China’s export industry has performed well so far, and despite the trade war and blockade, the country has actually Increase its share in world manufacturing since the beginning of the pandemic. Even so, however, there are risks, as over the next 12 months it seems likely that demand around the world could fall off a cliff in a feedback loop that creates more danger for China.
As Ren Zhengfei’s comments on Huawei’s prospects underscore, it’s not just China that faces uncertainty. Russian restrictions on gas supplies and Western sanctions over its invasion of Ukraine are fueling runaway inflation and stagnant growth, threatening a cold winter for advanced economies from the U.S. to Europe and from Japan to South Korea. The worst cost-of-living crisis in nearly 50 years is slowly sweeping across the West, which seems certain to lead to less demand for Chinese-made goods as households have to focus on necessities like food and fuel. Federal Reserve Chairman Jerome Powell stunned stocks on Friday, saying households and businesses would suffer as he said the central bank would keep raising interest rates until inflation was suppressed.
David Llewellyn-Smith, chief strategist at Melbourne-based investment and asset manager Nucelus Wealth, said a drop in external demand was China’s “next shoe” and would put China in peril.
“The private sector has been hit by Omicron, the external sector has been hit by global weakness, the public sector is doing what it can to make up the shortfall, but it faces all kinds of constraints on fiscal policy. It’s a very toxic mix for China. Very It’s hard to manage,” he said.
“A recession in China is definitely in the framework of next year. It’s going to have an incredible impact on various global markets.”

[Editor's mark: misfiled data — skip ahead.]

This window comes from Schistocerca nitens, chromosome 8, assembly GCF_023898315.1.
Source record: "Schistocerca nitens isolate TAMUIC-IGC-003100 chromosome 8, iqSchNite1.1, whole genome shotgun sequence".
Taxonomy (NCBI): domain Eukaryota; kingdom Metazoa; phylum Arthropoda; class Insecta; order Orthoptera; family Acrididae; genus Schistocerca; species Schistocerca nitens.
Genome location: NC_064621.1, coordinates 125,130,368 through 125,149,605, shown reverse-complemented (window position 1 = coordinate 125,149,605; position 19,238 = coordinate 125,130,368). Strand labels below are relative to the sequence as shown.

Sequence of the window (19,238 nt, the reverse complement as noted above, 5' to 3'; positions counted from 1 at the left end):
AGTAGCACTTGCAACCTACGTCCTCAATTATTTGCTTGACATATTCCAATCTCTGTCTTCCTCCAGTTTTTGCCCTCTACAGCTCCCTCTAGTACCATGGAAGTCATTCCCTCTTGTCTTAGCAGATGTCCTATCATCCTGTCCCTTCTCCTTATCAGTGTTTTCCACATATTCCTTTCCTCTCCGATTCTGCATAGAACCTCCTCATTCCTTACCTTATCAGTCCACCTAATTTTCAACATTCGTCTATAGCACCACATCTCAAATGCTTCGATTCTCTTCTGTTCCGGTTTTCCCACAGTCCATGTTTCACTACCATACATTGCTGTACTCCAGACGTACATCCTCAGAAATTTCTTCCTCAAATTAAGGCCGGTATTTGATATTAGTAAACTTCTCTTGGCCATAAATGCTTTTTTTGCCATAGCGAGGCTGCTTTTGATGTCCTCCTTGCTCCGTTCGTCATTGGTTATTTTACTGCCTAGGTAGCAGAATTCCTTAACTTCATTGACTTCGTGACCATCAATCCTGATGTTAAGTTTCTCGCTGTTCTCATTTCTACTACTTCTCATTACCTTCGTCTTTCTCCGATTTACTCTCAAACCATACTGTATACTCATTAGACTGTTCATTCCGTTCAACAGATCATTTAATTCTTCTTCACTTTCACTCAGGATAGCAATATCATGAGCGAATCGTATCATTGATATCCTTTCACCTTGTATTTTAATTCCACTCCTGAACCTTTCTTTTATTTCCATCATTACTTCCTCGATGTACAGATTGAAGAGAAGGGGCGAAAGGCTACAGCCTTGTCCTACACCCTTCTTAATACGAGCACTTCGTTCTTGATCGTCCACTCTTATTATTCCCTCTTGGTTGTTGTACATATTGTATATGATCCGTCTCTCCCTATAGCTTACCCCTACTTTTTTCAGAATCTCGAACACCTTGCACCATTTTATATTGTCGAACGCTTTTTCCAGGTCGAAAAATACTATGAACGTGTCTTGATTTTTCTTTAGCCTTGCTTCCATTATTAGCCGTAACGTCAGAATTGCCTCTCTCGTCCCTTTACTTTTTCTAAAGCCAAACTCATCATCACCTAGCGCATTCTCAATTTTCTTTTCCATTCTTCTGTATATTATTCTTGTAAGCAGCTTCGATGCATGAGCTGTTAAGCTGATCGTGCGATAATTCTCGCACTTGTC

Roland Rajah, chief economist at the Lowy Institute, an Australian think tank, said it was unclear how the world felt about the chill from Ren Zhengfei’s warning, but it added an unknown to an already dangerous mix of problems factor. These include: rising geopolitical instability; fragile supply chains; political failure in the United States; digital disruption; and the accelerating impact of climate change. The challenges even prompted French President Emmanuel Macron to join in a gloomy forecast, saying we were seeing the “end of abundance”.
Back in the 2008-09 global financial crisis, China rescued the world economy with a 4 trillion RMB stimulus package. But as Beijing is decoupling from the Western-dominated world order and debt-driven growth falls out of favor, another Chinese rescue mission seems unlikely. Instead, China faces a Japan-style “lost decades” as it tries to absorb billions of dollars in bad real estate loans.
“In the short term, the Chinese economy is taking a huge hit,” Raja said. “It remains to be seen what the mid- and long-term consequences might be. But China also faces very significant long-term headwinds such as a declining and aging population, spreading statism and increasingly difficult foreign relations.”
The world economy itself is at a crossroads as China comes to a point of no return in the real estate crisis. “The world economy does appear to be at a turning point,” Raja said. “While things can still go in any number of directions, it is also in a state of flux. People have to prepare for a more uncertain world, but we also need to have a sense of what our politicians and policy makers are saying. Expect more, as the demand for smart policies is only going to get higher.”